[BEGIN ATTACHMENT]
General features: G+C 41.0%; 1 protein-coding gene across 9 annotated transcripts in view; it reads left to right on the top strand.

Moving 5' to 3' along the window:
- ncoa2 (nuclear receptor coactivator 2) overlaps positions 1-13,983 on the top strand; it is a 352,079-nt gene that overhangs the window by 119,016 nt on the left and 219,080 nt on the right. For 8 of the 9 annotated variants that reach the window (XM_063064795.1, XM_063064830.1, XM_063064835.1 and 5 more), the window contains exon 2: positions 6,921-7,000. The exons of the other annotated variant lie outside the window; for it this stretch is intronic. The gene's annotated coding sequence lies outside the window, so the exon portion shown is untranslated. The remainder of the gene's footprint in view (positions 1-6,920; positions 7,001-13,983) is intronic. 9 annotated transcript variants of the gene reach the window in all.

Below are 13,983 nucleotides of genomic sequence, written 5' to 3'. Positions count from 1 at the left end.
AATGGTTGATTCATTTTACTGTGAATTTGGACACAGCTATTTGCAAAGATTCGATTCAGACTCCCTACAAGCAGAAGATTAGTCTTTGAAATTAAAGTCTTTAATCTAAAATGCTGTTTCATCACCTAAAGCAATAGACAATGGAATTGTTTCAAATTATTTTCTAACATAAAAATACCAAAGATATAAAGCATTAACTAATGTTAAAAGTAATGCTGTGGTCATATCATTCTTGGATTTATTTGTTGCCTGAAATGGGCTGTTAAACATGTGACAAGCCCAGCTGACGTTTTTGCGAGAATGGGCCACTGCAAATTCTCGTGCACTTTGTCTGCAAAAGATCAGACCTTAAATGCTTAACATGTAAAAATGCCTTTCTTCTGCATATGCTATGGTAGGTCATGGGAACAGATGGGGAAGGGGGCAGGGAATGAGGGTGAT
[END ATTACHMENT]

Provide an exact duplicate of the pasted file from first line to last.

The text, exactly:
General features: G+C 41.0%; 1 protein-coding gene across 9 annotated transcripts in view; it reads left to right on the top strand.

Moving 5' to 3' along the window:
- ncoa2 (nuclear receptor coactivator 2) overlaps positions 1-13,983 on the top strand; it is a 352,079-nt gene that overhangs the window by 119,016 nt on the left and 219,080 nt on the right. For 8 of the 9 annotated variants that reach the window (XM_063064795.1, XM_063064830.1, XM_063064835.1 and 5 more), the window contains exon 2: positions 6,921-7,000. The exons of the other annotated variant lie outside the window; for it this stretch is intronic. The gene's annotated coding sequence lies outside the window, so the exon portion shown is untranslated. The remainder of the gene's footprint in view (positions 1-6,920; positions 7,001-13,983) is intronic. 9 annotated transcript variants of the gene reach the window in all.

Below are 13,983 nucleotides of genomic sequence, written 5' to 3'. Positions count from 1 at the left end.
AATGGTTGATTCATTTTACTGTGAATTTGGACACAGCTATTTGCAAAGATTCGATTCAGACTCCCTACAAGCAGAAGATTAGTCTTTGAAATTAAAGTCTTTAATCTAAAATGCTGTTTCATCACCTAAAGCAATAGACAATGGAATTGTTTCAAATTATTTTCTAACATAAAAATACCAAAGATATAAAGCATTAACTAATGTTAAAAGTAATGCTGTGGTCATATCATTCTTGGATTTATTTGTTGCCTGAAATGGGCTGTTAAACATGTGACAAGCCCAGCTGACGTTTTTGCGAGAATGGGCCACTGCAAATTCTCGTGCACTTTGTCTGCAAAAGATCAGACCTTAAATGCTTAACATGTAAAAATGCCTTTCTTCTGCATATGCTATGGTAGGTCATGGGAACAGATGGGGAAGGGGGCAGGGAATGAGGGTGAT